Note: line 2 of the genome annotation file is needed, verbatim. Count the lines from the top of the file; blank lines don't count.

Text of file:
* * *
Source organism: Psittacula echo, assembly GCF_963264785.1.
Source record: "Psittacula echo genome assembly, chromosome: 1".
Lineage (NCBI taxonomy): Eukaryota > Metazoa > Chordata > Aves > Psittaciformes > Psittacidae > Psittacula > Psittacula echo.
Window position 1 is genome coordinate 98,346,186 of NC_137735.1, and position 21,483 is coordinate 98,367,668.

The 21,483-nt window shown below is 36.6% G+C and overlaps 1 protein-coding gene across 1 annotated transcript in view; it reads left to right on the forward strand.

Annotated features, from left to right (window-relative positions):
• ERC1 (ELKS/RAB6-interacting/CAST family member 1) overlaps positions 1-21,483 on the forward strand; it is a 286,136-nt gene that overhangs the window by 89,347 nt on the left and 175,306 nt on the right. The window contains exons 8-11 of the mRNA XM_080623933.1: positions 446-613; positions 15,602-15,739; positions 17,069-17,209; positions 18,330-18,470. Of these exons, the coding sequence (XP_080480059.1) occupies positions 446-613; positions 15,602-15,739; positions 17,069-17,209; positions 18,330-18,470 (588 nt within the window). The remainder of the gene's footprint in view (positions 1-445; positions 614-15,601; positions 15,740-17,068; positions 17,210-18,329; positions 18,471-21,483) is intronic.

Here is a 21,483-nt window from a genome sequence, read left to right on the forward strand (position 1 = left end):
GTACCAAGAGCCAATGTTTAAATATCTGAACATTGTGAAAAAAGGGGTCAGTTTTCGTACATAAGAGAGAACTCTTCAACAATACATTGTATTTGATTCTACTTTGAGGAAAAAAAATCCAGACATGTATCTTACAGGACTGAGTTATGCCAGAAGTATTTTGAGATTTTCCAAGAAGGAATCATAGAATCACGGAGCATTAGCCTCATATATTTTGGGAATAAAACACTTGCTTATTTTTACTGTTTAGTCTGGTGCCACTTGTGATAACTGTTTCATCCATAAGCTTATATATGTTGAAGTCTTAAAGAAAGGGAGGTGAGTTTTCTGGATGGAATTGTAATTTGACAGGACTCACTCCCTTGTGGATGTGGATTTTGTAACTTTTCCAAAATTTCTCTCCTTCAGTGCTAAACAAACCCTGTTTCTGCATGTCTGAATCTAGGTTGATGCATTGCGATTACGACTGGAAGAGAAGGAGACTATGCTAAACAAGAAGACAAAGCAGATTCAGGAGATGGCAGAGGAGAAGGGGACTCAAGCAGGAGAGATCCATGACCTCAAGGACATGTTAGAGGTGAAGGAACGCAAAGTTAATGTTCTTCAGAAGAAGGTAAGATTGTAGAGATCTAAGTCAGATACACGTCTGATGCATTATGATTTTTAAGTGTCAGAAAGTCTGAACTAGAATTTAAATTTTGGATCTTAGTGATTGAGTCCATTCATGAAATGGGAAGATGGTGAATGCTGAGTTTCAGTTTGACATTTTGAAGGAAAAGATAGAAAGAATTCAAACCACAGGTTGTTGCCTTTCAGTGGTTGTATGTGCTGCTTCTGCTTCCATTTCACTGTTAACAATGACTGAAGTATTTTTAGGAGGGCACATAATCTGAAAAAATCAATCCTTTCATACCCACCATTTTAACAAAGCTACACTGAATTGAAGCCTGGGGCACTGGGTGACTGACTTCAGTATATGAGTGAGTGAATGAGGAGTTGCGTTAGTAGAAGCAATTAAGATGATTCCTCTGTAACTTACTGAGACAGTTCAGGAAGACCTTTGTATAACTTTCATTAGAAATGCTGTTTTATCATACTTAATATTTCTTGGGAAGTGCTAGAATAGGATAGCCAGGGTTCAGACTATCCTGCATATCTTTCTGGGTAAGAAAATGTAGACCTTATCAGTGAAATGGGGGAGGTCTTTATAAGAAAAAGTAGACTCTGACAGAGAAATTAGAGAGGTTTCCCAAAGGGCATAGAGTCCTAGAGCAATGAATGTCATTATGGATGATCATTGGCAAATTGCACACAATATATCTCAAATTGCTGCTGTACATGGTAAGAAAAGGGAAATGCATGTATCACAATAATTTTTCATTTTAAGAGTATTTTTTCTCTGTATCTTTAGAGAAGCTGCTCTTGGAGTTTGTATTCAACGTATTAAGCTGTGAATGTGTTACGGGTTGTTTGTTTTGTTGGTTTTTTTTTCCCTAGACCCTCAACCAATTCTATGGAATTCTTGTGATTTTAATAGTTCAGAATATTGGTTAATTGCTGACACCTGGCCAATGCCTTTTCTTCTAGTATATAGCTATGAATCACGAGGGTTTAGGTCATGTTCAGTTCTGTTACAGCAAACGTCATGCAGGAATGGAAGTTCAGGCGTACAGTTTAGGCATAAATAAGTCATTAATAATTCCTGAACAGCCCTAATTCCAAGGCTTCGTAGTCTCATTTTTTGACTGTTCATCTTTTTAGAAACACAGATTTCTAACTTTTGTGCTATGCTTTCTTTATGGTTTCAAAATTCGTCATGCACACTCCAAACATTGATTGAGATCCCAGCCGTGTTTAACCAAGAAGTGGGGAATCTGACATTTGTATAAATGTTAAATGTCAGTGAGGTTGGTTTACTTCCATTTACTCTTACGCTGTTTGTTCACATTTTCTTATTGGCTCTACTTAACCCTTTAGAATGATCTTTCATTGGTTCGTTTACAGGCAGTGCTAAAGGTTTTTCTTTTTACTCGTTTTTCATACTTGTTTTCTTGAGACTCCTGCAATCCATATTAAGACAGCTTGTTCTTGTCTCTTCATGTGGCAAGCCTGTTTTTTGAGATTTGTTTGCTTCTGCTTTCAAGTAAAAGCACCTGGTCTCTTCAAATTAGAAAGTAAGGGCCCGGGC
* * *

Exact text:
Source record: "Psittacula echo genome assembly, chromosome: 1".